You may have chemotherapy:
- after surgery to reduce the risk of the cancer coming back (adjuvant chemotherapy)
- to treat any cancer that cannot be removed during surgery
- before surgery to shrink the cancer and make the operation easier and more effective (neo-adjuvant chemotherapy)
- as a main treatment if surgery is not possible.
If the cancer comes back after your first treatments, it can often be controlled by having chemotherapy again.
If the cancer comes back and you need chemotherapy again, you may have different drugs from the first time. It depends how long ago you had your first chemotherapy and your risk of side effects.
Other chemotherapy drugs that are used include:
You usually have chemotherapy in the chemotherapy day unit and go home after it. The drugs are usually given into a vein (intravenously).
Chemotherapy is given as one or more sessions of treatment. Each session takes a few hours. After the session, you will have a rest period of a few weeks. The chemotherapy session and the rest period is called a cycle of treatment.
The length of a cycle depends on the chemotherapy drugs you have. But most cycles are 1 to 3 weeks long. Your cancer doctor or nurse will explain what to expect. Most courses of chemotherapy are made up of six cycles.
Chemotherapy before surgery
You usually have 3 cycles of chemotherapy followed by a CT scan to check how effective treatment has been. Your surgeon will then talk to you about whether an operation is possible.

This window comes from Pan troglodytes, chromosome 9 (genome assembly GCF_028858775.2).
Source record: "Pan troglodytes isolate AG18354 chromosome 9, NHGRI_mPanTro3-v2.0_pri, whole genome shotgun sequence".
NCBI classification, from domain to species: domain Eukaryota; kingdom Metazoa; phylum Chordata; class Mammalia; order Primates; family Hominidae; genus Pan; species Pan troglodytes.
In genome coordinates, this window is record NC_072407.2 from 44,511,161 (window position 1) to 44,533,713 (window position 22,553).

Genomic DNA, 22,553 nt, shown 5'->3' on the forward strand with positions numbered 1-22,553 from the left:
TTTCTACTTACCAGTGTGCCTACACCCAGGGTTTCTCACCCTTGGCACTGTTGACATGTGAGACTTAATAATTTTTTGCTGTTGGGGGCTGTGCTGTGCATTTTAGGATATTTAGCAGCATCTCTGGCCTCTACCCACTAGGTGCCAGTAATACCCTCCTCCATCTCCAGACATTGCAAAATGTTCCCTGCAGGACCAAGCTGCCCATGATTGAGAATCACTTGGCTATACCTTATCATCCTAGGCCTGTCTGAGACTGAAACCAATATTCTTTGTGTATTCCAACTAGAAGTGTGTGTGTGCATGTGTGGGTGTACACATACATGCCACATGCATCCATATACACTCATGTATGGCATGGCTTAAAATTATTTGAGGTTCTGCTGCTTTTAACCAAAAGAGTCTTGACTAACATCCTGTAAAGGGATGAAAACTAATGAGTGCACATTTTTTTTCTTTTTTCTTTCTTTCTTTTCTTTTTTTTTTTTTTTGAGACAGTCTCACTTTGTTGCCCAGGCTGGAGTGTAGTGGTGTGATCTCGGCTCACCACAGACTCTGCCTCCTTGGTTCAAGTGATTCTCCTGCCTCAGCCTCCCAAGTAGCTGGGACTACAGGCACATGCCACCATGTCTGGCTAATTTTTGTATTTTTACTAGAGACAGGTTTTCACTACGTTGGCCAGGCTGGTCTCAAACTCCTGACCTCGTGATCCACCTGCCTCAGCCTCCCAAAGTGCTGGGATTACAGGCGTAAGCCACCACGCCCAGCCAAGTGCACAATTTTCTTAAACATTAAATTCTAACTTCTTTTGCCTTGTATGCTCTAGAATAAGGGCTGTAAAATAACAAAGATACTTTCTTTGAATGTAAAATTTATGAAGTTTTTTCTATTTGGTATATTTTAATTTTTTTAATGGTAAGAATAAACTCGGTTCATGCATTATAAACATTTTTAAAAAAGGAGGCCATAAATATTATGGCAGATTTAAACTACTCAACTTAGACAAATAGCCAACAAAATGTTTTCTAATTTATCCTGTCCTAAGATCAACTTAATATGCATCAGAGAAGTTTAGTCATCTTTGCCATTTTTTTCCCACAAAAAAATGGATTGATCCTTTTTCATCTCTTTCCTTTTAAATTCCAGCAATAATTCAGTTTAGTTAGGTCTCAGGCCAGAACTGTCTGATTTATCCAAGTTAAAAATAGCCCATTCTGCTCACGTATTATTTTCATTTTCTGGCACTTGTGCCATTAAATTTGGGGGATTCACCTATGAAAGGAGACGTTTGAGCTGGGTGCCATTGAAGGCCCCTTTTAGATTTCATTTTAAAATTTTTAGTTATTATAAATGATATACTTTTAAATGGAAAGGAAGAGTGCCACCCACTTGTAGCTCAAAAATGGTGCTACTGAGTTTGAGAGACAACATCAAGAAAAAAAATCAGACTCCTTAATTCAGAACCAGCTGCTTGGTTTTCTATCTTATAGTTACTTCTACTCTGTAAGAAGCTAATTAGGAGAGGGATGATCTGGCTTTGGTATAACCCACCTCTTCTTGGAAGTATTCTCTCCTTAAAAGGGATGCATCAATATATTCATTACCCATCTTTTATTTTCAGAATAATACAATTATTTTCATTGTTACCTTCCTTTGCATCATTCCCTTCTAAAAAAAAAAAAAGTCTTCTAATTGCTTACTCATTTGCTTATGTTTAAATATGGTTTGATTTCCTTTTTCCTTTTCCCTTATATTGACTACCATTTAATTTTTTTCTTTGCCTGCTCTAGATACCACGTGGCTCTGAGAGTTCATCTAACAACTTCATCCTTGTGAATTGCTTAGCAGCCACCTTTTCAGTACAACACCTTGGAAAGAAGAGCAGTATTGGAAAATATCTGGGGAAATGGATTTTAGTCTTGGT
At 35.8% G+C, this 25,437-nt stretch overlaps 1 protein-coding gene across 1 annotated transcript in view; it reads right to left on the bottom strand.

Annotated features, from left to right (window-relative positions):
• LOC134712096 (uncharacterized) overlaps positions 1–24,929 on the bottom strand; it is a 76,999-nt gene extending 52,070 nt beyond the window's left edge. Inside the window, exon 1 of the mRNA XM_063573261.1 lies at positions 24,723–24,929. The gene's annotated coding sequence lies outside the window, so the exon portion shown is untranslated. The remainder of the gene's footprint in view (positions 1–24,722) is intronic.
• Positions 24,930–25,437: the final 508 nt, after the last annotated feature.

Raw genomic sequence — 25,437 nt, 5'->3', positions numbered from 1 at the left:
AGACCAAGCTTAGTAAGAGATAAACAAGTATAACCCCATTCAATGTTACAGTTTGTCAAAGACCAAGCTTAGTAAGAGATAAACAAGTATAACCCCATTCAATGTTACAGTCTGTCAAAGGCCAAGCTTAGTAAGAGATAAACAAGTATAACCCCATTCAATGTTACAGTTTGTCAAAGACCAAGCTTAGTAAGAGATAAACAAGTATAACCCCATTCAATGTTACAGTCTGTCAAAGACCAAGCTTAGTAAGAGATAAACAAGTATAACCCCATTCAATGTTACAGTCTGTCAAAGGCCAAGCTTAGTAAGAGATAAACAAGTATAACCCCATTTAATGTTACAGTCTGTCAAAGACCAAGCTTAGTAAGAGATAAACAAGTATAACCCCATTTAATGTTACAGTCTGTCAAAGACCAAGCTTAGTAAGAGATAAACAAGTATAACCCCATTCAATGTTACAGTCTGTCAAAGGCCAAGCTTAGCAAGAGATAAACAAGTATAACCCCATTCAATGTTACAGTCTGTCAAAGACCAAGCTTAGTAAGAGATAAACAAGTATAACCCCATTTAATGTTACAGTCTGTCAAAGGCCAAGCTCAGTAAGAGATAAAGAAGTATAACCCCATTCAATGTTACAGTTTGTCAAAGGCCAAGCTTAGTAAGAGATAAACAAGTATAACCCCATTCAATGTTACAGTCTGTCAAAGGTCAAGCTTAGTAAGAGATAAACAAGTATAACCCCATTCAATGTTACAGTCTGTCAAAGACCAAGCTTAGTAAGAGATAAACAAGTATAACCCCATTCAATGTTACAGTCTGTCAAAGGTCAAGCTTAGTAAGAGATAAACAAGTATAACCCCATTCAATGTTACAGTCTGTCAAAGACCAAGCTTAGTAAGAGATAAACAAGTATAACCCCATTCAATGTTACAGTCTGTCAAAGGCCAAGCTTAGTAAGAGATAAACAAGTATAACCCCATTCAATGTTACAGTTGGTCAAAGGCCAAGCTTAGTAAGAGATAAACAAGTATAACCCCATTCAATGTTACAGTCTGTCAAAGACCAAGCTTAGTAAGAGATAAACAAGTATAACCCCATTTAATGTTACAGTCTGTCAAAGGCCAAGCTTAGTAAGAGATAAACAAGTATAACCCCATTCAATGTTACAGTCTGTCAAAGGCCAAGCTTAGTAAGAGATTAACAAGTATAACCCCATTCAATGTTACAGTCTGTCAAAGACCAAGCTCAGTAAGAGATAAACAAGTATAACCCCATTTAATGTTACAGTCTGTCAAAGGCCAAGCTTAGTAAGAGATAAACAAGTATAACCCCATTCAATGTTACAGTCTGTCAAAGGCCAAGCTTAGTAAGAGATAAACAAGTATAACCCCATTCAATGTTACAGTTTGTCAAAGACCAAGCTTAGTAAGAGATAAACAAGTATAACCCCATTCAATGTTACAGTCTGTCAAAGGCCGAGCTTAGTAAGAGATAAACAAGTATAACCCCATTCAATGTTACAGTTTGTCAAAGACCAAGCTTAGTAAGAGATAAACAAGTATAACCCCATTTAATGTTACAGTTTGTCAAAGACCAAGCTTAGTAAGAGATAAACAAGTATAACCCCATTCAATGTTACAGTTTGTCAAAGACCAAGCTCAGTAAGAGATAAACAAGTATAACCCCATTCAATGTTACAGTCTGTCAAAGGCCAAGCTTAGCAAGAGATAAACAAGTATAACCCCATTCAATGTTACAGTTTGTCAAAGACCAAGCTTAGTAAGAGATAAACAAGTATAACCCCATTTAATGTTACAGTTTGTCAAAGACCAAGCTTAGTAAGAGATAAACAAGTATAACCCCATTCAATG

If you have surgery, you will have 3 more cycles of chemotherapy after you have recovered from the operation.
If you do not have surgery, you will have another 3 cycles of chemotherapy.
Below is a sample of the sources used in our ovarian cancer information. If you would like more information about the sources we use, please contact us at email@example.com
Fotopoulou C, et al. British Gynaecological Cancer Society (BGCS) epithelial ovarian/ fallopian tube/ primary peritoneal cancer guidelines: recommendations for practice. European Journal of Obstetrics, gynecology, and reproductive biology. 2017. 213: 123-139.
National Institute for Health and Care Excellence. Ovarian cancer: recognition and initial management. Clinical guideline (CG122). April 2011. Available from: www.nice.org.uk/Guidance/CG122 (accessed June 2017).
This information has been written, revised and edited by Macmillan Cancer Support’s Cancer Information Development team. It has been reviewed by expert medical and health professionals and people living with cancer. It has been approved by Senior Medical Editor, Professor David Luesley, Professor of Gynaecological Oncology.
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